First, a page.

377. "Professors Balance Duty to Students, Public Lives." USA Today (January 14, 2002), p 13A.
If you are a college student, plan to go to college or know anyone who is about to enroll, you may wish to send a message of support to the beleaguered president of Harvard, Lawrence Summers.
Summers is in the headlines these days because he chastised Cornel West, a Harvard professor, for spending too much time on non-academic activities, including preparing a rap CD and participating in launching the presidential campaign of Al Sharpton.
West responded by saying that Summers' criticism showed his lack of commitment to affirmative action. He threatened to leave Harvard and return to Princeton with several of his African-American colleagues in tow.
Summers and West, at last report, are said to be reconciling. But let's hope the issue raised will not pass without vigorous debate.
As a professor at George Washington University, I have been the target of similar criticism as West. But looking at it only from the viewpoint of a student, or the parents who foot a stiff tuition, making professors cut out most of their public activities makes eminently good sense.
Students may gain inspiration from professors who also have public voices, and they benefit when their teachers can draw on their true life experiences rather than merely on their academic research. (My classes in political sociology, I believe, improved considerably after I spent a year in the White House.) However, every day spent on the road is one a professor is not using to labor in the stacks, keeping up with the learning of his discipline and being available to his students.
Judge Richard Posner just published a book on public intellectuals. Its main point is that being in the public eye is undermining to one's scholarship (something Posner, both a lecturer at the University of Chicago and a judge in the 7th U.S. Circuit Court of Appeals, should know about firsthand; he is one of the most frequently quoted academics.)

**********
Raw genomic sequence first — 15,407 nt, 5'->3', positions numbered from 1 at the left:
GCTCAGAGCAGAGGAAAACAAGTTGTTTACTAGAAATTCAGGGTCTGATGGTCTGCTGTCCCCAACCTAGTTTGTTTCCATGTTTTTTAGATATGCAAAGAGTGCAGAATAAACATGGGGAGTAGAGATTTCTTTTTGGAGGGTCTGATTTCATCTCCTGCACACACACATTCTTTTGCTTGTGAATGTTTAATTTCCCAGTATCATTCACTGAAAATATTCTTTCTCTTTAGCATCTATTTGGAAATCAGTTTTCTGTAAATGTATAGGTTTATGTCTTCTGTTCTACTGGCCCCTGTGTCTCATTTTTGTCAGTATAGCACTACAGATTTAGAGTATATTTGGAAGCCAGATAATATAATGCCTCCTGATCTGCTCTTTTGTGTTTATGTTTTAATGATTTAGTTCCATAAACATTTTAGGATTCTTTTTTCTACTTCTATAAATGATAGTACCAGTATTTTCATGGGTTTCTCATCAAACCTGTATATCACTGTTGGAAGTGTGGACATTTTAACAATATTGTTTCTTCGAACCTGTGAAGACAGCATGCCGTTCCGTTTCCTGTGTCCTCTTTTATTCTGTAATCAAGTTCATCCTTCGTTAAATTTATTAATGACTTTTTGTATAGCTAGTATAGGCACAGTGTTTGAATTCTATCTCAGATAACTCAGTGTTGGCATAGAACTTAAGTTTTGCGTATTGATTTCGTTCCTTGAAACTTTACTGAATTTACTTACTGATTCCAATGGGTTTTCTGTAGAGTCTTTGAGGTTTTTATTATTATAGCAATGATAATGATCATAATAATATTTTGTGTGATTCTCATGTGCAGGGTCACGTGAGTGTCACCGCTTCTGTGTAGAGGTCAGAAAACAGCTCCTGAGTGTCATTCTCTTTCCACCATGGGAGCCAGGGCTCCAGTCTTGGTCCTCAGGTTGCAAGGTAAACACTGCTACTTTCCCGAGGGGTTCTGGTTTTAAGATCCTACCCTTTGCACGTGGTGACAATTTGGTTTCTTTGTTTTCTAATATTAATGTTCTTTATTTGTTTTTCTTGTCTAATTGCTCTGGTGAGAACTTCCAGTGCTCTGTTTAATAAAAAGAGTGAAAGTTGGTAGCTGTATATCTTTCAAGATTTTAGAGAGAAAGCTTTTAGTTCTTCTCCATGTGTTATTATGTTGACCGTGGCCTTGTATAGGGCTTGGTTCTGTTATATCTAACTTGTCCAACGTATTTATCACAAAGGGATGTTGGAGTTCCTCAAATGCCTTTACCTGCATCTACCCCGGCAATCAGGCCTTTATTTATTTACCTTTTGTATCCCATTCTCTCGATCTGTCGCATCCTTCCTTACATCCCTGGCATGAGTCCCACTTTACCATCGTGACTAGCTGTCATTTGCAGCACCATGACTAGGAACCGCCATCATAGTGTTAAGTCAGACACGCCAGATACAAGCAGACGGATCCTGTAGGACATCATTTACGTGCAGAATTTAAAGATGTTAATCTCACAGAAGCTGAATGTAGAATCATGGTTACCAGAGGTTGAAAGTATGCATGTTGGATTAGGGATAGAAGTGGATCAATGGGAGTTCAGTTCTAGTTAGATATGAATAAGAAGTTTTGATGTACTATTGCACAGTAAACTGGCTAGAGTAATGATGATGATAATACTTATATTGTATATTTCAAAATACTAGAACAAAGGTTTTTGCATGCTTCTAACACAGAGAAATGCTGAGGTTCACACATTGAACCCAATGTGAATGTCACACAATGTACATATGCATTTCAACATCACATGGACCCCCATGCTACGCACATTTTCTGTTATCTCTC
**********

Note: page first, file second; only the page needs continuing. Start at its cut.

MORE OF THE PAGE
That said, public intellectuals do a social service.
There is a reason President Kennedy brought a whole gaggle of public intellectuals (mainly from Harvard, by the way) to serve in his administration, as did most of the presidents who followed him. In the years he was a Harvard professor, Henry Kissinger was a major voice influencing thinking about foreign policy. President Nixon wasted little time tapping him to become his national security adviser and then secretary of State.
Public intellectuals (some Op-Ed writers included) are among the few voices policymakers and the citizenry hear that do not reflect one lobby or another, are not the handmaiden of this or that special interest. Moreover, they are particularly well situated to speak truth to power.
When I served in the Carter administration, most of those around me had no other jobs to fall back on. But I had tenure at Columbia University. It was much easier for me to "talk turkey" than it was for them. Also, public intellectuals are trained to think on broad issues; they can bring fresh viewpoints to the seats of power often locked into prior assumptions. In short, what is good for college students may not be good for the public at large -- and vice versa. The best way to go then is to compromise.
Public intellectuals need to be reminded that their job, first and foremost, is teaching students and doing research. Therefore, they cannot regularly miss their classes and office hours; above all, they ought to spend a proper amount of time nursing their scholarship.
Thus, last year I published both a popular book, aimed at my fellow citizens, and one issued by an academic press. I believe that both benefited from my dual life.
Summers, one assumes, did not mean to shut down the public voice of Cornel West or those of numerous other public intellectuals on his campus, just rein them in some.
If other campuses follow suit, we may move as close as possible to having the best of both worlds: students who are not short-changed by -- indeed, who gain some from -- the public side of their professors.
At the same time, if campus intellectuals are allowed a reasonable public voice, our policymakers and citizens will not lose those who can readily afford to speak truth to power and raise new perspectives that challenge the conventional wisdom of the moment.
Amitai Etzioni, author of The Spirit of Community and The New Golden Rule, is a member of USA TODAY's board of contributors.